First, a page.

Unlike supply shipment day, mail day wasn’t met with much fanfare at Watchtower Ten. Some of the members of the crew were excited, of course, but others were less so. People who chose to move away from everyone they knew to work in the middle of nowhere generally didn’t have too many strong bonds with the outside world.
Still, mail did happen.
“Alright, mail truck comes at five today. If you’ve got anything to send, remember to drop it off in the mailbox.”
Kate nodded. Etta, by the look of it, was only barely awake. Bertie looked surprised.
Well, this was why he’d reminded them.
“Etta? You awake?”
“Mhmm. Mail at five, got it.”
Kate went down to the mailbox after breakfast. Mail wasn’t a secure form of communication, but at least she could check in with her dads.
She’d written the letter last night. She’d tried not to make it identical to the last one. Weather was still bad, team was still good, Bridge was still deserted. Still, she mentioned a prank Etta had pulled on Bertie and a weird old PSA she’d found in the archives.
She missed them. She was doing good work here, but she still wished this was the type of job that allowed for an internet connection.
Bertie had forgotten that it was mail day. He’d been very busy lately, he thought defensively. And anyways, most of the time he didn’t send out much mail.
But this time he had a birthday card to send. He’d bought a year’s worth of cards the last time he was on the mainland, but he hadn’t gotten around to filling this one out yet.
He filled it out, hesitating a moment before signing it “Uncle Bertie”. He wasn’t really her uncle, not by blood and not even by marriage. She’d been born during the engagement, though, and so they’d decided it would be easier to call him uncle from the start. And even after, well, Sofia had insisted. She’d told him he was still part of the family, and her daughter wasn’t going to lose another relative.
He sealed the card with a flower sticker, specifically bought for situations like this.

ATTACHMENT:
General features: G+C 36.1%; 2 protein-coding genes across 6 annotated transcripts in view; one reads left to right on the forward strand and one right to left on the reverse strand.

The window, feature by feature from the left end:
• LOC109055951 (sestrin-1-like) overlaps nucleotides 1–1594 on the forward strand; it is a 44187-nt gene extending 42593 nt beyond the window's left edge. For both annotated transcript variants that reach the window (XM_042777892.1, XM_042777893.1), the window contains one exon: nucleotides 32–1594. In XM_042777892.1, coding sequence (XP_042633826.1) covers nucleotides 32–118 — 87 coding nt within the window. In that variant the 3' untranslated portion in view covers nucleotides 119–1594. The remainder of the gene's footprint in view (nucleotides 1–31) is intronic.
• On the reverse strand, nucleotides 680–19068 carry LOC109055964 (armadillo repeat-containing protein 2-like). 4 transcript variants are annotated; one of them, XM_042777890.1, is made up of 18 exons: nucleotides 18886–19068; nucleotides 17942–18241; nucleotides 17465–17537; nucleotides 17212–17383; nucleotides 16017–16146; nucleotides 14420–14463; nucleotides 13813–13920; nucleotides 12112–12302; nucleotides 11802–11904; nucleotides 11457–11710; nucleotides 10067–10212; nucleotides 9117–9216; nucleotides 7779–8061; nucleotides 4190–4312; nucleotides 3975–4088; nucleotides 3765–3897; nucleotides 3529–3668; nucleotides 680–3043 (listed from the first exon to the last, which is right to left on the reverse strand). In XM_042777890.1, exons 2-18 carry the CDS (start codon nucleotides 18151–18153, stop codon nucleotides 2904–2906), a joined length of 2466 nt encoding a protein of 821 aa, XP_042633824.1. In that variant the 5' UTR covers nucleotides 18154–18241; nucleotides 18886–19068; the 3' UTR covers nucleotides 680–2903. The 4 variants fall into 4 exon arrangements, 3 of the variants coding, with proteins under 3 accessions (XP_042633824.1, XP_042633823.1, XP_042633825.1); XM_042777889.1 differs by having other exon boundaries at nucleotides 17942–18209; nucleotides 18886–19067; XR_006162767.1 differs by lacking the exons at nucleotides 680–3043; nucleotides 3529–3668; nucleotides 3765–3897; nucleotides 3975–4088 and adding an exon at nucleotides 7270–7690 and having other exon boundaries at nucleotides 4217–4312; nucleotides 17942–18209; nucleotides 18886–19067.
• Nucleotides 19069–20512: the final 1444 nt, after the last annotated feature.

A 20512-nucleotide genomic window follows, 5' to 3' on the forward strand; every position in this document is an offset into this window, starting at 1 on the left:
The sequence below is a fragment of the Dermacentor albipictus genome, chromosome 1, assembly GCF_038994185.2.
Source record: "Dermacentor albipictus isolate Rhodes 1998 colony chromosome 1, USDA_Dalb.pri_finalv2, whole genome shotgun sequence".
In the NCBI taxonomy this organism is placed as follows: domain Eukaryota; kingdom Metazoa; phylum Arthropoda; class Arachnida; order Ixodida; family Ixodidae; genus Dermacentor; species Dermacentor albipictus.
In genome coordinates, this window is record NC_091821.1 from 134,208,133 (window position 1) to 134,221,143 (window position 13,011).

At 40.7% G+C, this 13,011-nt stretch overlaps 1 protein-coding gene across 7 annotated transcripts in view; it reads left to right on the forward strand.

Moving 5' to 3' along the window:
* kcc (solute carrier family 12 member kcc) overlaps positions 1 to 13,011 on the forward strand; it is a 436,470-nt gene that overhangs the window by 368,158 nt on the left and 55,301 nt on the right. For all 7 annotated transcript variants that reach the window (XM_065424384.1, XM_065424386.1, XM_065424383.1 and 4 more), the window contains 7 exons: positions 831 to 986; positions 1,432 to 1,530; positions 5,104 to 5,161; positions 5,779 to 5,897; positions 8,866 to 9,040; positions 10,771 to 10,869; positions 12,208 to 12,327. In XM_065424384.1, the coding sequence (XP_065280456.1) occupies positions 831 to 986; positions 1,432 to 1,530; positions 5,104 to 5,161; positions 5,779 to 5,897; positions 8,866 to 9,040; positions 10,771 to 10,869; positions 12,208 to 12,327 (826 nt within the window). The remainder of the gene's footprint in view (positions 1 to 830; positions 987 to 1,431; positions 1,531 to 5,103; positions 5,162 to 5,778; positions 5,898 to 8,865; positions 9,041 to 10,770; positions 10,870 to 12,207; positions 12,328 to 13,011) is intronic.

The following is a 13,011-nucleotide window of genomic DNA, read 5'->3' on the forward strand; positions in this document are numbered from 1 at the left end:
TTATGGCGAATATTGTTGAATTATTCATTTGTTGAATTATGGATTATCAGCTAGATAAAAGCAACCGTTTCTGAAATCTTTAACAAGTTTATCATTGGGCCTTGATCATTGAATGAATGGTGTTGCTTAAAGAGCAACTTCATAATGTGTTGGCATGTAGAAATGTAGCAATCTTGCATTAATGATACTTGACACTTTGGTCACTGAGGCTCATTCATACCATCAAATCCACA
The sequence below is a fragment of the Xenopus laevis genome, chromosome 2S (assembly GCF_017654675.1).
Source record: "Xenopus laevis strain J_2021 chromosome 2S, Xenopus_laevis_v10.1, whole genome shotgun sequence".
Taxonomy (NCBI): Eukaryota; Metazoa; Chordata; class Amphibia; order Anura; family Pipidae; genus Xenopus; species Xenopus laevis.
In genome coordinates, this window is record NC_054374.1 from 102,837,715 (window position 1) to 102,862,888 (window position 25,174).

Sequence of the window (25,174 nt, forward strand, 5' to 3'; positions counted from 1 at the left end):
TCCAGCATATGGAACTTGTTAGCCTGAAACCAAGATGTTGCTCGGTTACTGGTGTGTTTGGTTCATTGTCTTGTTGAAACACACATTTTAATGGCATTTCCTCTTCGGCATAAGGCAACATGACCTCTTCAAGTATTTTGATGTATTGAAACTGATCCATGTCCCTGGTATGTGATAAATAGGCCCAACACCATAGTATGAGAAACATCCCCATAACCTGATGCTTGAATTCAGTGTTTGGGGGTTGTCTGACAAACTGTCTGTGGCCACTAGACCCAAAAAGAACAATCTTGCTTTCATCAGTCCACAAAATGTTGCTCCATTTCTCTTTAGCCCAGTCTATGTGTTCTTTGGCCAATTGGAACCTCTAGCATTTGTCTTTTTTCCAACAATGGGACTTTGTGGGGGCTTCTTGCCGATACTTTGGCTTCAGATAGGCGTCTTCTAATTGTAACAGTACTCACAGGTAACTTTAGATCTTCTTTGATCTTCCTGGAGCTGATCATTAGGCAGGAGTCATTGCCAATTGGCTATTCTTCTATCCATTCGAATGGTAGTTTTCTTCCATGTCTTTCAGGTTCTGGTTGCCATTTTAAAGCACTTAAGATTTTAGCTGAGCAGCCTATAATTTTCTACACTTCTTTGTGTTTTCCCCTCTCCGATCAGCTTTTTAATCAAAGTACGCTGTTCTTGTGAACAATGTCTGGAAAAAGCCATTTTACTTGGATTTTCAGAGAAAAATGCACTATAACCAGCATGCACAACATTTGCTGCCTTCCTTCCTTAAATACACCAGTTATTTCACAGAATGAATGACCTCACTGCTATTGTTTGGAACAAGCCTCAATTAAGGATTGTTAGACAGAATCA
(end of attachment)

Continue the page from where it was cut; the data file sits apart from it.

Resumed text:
He dropped it off in the mailbox, then took a deep breath. He tried to feel the grief without letting it overwhelm him. He was getting better at that, maybe.
Etta hadn’t been avoiding writing to her aunt. No way. She’d just… not done it yet, that was all.
After lunch, she decided she should probably stop putting it off. She re-read her aunt’s letter. It was filled with small talk and stories about work.
Etta hated this. She hated how they didn’t know how to talk to each other. They never had, not really. Her aunt had never wanted children. And Etta didn’t want someone trying to replace her mom. Her aunt had done her best probably, but it just hadn’t been enough.
And now Etta was an adult and she hadn’t seen her aunt in years. Hadn’t talked to her except in the form of bland letters that were only sent because they felt a vague sense of obligation towards each other.
Etta started a reply, scrawling down a couple of anecdotes about work. When the letter looked long enough, she decided that it was good enough and signed it. She got it in the mailbox with a couple of hours to spare, then moved on to trying to figure out which story she’d broadcast next.
Roger realized what time it was a bit under an hour before mail time.
He went up to his room, grabbing the letter he’d written the previous night. He considered whether to bother sending it; it wasn’t a particularly promising lead, and she’d been missing for years.
He sent it anyways.
At five o’clock, the mail truck came. The mail carrier picked up three letters and one bright pink card.
Soon, someone would come out to collect the mail. Kate would read the letter from her dads. Bertie would hang the drawing from his niece on his wall, next to the others. Etta and Roger would go about their evenings as normal, not having received anything.
But that all would wait. At the moment, they were all busy.
Roger was chopping a bell pepper. Bertie was washing mushrooms. Etta was measuring rice. Kate was dealing with raw chicken.
It was time for team dinner. The outside world could wait.